Why is there this difference between the two? If the Board of Control are to be appointed by the Minister of Health, why should it be said that they are to be appointed by His Majesty on the recommendation of the Lord Chancellor and the Minister of Health? The distinction is because, owing to tradition and custom, the status of direct appointment by His Majesty, on the recommendation of a Minister, is greater than appointment by one of His Majesty's Ministers. That is why in this Bill a greater status is given to the Board of Control. This is the form of appointment which hither-to has been the custom for the larger Board of Control which is now being broken into two. It was the custom in the case of the old Lunacy Commission, and the same direct appointment by His Majesty was the custom of any Commissioners in the service. Obviously, there is just a slight difference in status between officers so appointed and officers appointed by the Minister without appointment from His Majesty. It is a matter of only minor importance, but, if it is a difference of status, is it right that we should give this inferior status to those who are going to represent the Board of Control in inspecting institutions? The work of the Board of Control Commissioners who visit the institutions is to be the sizing up of the institutions and reporting, bringing them up to the mark, making suggestions and advising the superintendents. They are dealing with men of the highest position in the profession, men of high status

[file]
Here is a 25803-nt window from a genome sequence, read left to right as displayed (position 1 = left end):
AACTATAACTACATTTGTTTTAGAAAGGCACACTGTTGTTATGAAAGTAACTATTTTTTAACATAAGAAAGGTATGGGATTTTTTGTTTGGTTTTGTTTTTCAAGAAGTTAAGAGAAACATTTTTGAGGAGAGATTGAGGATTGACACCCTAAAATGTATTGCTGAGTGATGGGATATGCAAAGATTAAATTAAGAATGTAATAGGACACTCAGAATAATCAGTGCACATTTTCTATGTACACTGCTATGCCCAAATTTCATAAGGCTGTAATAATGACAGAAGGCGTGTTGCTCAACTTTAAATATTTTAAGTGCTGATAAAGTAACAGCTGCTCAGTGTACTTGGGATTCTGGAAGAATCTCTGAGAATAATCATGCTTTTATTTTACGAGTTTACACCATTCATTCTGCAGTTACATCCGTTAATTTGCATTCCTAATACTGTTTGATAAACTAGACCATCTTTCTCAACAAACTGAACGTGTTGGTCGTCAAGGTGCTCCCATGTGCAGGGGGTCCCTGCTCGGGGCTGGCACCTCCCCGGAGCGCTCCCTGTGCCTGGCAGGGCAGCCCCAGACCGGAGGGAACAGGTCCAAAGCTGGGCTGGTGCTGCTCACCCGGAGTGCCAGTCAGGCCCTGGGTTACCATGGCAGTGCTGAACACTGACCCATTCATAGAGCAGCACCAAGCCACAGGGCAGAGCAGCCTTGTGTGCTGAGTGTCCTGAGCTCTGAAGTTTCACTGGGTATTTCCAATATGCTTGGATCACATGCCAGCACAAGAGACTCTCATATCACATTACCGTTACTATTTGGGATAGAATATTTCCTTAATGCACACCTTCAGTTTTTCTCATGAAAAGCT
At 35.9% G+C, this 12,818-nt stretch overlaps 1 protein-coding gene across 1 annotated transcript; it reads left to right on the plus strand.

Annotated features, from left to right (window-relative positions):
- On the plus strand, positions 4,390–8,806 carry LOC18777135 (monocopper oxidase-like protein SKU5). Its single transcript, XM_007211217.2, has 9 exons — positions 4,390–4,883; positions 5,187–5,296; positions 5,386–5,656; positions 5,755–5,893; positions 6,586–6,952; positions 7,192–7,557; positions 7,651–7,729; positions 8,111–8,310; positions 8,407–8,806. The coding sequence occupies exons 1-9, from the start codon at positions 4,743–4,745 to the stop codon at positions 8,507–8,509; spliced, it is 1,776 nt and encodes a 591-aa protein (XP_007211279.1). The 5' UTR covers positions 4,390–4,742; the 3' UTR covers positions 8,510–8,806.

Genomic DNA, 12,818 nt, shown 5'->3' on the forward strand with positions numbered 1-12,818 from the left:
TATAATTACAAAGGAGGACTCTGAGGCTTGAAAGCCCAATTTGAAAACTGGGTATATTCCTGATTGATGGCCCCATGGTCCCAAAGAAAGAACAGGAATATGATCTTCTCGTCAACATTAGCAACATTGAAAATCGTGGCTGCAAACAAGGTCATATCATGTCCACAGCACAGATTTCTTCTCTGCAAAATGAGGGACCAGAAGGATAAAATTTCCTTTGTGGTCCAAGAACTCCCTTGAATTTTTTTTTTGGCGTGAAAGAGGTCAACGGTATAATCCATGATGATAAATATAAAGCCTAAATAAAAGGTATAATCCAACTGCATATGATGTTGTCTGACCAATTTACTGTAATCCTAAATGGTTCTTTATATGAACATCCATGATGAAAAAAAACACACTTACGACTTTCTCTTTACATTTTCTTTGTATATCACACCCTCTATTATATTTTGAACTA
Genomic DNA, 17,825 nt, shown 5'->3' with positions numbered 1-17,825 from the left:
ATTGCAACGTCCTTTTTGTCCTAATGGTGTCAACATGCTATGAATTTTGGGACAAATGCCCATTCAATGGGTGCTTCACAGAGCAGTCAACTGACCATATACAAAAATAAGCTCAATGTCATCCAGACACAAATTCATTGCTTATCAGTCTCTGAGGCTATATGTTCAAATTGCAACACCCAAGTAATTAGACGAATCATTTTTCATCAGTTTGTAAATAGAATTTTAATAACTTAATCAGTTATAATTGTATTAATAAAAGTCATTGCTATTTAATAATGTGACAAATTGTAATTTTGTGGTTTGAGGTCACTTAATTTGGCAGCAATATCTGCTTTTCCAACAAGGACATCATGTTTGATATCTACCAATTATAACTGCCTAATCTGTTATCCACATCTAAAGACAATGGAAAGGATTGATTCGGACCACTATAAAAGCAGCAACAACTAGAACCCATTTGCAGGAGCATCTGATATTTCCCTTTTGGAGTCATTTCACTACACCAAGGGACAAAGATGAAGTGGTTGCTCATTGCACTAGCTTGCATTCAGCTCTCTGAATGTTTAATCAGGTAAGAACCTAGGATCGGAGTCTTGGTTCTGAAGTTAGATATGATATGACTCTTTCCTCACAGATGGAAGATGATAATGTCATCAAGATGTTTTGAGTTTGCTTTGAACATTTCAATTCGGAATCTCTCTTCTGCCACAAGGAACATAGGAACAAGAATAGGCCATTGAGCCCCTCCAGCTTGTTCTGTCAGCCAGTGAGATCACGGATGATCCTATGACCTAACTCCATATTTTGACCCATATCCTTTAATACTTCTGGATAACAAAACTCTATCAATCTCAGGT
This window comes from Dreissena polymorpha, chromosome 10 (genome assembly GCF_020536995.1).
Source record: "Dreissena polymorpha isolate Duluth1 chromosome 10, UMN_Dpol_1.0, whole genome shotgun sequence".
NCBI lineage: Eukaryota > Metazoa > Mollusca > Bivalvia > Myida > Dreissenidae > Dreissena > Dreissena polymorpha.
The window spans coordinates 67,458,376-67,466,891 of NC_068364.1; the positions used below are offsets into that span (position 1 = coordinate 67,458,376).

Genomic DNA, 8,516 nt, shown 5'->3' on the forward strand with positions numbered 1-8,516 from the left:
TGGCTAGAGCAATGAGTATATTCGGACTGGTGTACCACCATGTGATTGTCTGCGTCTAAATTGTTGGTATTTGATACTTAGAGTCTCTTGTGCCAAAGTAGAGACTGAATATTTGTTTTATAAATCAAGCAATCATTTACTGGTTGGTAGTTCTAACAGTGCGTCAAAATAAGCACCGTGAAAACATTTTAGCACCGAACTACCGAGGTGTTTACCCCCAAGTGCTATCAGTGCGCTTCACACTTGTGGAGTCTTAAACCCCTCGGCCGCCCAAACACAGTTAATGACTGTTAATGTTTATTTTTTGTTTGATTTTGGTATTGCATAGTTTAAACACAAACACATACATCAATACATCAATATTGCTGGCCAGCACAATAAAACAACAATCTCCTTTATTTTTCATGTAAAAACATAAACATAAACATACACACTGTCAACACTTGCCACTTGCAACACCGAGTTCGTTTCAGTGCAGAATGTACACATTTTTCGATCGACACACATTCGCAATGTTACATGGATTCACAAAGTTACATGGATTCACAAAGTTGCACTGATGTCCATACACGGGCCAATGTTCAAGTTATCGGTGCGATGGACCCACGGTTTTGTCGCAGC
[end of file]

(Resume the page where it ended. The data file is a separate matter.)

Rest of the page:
and high salary, who are the heads of these institutions, and it makes all the difference in the world that the Commissioners visiting these people should have the highest, possible status. The Commissioners themselves will tell you—I have talked with some of them—of instances in which a superintendent has said that he looks upon them in one capacity, because they hold a direct commission from His Majesty the King. Another man who has not that commission they look upon as "hail-fellow-well-met" and not with the same reverence and respect. You must have authority and respect for the representatives of the Board of Control visiting these institutions—[Interruption.] I am afraid the general effect of this inferior Board of Control will make difficulties in that they will not have the same weight with the mental institutions that they have had hitherto and that they should have. I think I am asking very little in this Amendment that they should be given the same status of direct commission from His Majesty and I beg to move the Amendment standing in my name.